7. Music is for headphones. Other passengers did not choose to listen to your music, so let’s keep it in your ears, please?

8. Don’t sit RIGHT next to someone unless you have no other option. They will wonder why you chose them instead of more space. Nothing will probably happen, but why chance it? (she said very tongue in cheek)

9. Sit in the seat space you paid for. Did you pay for just yourself? Then you take up one seat. There is room under the seat for your bags. On some buses, there is a rack above your head for your bags, like on an airplane! The exception to this is small children. Children five and under are free with a paying adult, but they don’t have to sit on your lap. Please keep them near you, though. It would be real awkward if they were just running in the aisle and some driver cut off the bus, and the bus driver had to slam on their brakes…

10. Check your apps, or your directions, so you know how far away your next stop is. Know what the cross streets are. Be watching the street signs out the windows.

11. If someone starts talking to you and you don’t want to talk to anyone, be polite, but short. You’re not obligated to talk to someone when you want a quiet bus ride, but being rude may make matters worse. However…

12. If someone is BOTHERING you, get up, sit somewhere else, and tell the driver if they continue. You have the right to feel comfortable on the bus. Drivers have the power to kick people off if they are causing problems, so speak up.

13. If you find something someone has left behind, first ask your fellow passengers if it belongs to any of them. If not, tell the driver and give it to them. They will put it in the lost and found, and the owner will be able to call Seattle Metro and claim their item. Please, do not just take something you found because the owner wasn’t around. It’s still stealing. They are probably missing it and would be very sad to find out no one turned it in.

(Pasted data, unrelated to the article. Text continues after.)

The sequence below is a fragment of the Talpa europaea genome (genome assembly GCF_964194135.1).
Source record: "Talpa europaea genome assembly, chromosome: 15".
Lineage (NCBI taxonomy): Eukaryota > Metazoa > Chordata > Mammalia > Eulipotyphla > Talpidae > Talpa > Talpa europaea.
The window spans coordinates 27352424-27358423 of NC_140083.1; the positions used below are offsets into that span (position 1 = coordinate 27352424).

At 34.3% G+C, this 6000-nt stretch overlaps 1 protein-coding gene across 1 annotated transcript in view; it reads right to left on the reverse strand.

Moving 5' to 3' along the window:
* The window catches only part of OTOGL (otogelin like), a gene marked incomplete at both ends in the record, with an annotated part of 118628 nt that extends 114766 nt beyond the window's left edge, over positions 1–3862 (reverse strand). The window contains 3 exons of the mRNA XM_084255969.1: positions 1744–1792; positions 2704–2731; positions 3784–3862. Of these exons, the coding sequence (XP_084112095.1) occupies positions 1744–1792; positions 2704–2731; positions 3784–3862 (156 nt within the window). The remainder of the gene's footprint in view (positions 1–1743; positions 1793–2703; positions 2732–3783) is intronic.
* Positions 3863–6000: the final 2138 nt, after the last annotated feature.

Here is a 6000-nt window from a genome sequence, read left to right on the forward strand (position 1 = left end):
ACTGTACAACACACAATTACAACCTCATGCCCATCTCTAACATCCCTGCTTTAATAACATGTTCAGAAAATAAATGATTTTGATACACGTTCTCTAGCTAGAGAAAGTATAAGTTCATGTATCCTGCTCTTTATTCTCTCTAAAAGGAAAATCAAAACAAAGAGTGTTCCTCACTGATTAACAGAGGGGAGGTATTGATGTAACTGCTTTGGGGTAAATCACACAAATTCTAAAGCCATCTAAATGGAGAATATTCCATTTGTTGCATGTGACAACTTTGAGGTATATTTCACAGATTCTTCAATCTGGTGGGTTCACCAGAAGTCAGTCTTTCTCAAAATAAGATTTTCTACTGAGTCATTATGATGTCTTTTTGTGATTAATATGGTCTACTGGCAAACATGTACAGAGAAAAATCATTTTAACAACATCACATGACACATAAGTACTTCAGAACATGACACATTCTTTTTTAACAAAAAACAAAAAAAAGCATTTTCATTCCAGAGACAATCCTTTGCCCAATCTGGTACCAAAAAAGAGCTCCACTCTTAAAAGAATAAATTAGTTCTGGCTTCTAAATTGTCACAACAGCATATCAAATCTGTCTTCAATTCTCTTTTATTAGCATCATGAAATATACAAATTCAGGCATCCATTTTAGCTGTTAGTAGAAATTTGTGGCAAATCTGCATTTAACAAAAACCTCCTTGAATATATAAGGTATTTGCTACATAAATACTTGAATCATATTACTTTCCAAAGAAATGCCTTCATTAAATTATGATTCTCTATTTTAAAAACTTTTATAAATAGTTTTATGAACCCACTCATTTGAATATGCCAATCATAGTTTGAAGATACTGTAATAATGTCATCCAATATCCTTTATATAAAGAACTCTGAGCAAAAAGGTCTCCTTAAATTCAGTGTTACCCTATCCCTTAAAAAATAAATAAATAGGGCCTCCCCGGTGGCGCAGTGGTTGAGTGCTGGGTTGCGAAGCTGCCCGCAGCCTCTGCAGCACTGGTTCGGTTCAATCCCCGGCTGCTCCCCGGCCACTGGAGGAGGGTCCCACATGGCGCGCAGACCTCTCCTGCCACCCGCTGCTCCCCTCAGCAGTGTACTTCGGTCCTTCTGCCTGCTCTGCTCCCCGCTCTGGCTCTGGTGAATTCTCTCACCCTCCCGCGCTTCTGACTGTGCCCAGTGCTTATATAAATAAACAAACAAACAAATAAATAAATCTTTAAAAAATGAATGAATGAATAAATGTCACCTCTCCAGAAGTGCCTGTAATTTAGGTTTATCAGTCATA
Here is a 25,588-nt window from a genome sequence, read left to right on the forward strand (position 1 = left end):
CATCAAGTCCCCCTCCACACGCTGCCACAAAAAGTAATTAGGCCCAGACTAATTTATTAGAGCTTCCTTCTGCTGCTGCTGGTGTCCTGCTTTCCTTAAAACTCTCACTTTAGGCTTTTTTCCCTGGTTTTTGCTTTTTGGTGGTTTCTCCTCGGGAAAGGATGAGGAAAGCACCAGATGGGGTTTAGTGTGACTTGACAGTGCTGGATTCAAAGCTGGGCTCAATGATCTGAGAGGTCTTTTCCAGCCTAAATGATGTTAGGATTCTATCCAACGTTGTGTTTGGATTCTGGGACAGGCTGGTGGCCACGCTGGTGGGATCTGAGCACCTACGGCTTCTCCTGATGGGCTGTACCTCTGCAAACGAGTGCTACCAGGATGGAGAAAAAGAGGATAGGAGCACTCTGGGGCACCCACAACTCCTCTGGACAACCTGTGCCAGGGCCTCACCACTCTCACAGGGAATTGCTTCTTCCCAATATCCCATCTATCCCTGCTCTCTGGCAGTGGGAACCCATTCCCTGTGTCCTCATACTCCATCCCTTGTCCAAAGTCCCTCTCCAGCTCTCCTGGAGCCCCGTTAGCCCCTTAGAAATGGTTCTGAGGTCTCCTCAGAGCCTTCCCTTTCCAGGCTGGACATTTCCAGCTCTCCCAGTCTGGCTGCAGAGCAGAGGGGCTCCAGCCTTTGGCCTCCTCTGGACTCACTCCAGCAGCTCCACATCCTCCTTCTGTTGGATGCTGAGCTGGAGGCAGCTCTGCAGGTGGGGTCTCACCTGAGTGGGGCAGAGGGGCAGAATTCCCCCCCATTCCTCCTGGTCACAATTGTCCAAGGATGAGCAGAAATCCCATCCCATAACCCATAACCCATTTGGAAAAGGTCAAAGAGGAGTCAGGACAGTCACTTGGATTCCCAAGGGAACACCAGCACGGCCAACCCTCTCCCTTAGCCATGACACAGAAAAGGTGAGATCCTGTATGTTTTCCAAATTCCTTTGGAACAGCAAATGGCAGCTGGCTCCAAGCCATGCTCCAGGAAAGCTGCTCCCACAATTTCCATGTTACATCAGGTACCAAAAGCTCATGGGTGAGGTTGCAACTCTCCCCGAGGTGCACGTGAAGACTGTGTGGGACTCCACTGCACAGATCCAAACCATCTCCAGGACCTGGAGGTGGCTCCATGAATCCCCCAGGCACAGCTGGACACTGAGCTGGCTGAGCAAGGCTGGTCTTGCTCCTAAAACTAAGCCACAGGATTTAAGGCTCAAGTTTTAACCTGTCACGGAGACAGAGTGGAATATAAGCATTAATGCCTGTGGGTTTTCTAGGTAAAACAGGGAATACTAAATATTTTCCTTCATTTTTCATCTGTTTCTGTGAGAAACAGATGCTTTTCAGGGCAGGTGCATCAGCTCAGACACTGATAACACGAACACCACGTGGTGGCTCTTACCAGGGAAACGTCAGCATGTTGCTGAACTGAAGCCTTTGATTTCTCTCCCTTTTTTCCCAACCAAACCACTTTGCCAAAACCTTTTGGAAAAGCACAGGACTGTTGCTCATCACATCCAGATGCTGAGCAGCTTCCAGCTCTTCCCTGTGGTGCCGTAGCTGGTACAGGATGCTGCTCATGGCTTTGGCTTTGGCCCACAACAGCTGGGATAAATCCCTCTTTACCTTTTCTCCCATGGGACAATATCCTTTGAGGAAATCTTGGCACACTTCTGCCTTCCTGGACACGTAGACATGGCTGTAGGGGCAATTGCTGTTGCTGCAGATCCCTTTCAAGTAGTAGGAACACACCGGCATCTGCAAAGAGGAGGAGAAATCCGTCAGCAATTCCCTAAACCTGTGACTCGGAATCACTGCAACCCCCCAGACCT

Almost there!

14. When you are nearing your stop, double check your directions and/or apps and check the reader hanging from the middle of the ceiling, behind the driver. This tells you the street name/ transit center/park and ride where the bus is stopping next. You’ll want to know the name of the stop right before yours, so you can pull the bell cord as soon as you leave that stop.

15. If you pull the bell and it doesn’t ding, look for a red light right above the reader. If that’s there, that means someone else already pulled the bell and you didn’t hear it. The bus will stop. You do not need to pull it for park and rides and transit centers. It will always stop there because those are high traffic stops.

16. Be ready to disembark before the bus pulls up to your stop. If you are transferring, know where you are getting on your next bus before getting off your first bus, so you can run, run run, to be ready at your next stop.

17. Thank the driver as you get off. Wish them a happy day. They deserve it.

18. If you are transferring, get to your next stop and start over at step 3! Now, that wasn’t so hard, was it? 🙂

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2 thoughts on “A Guide to the Seattle Metro for Beginners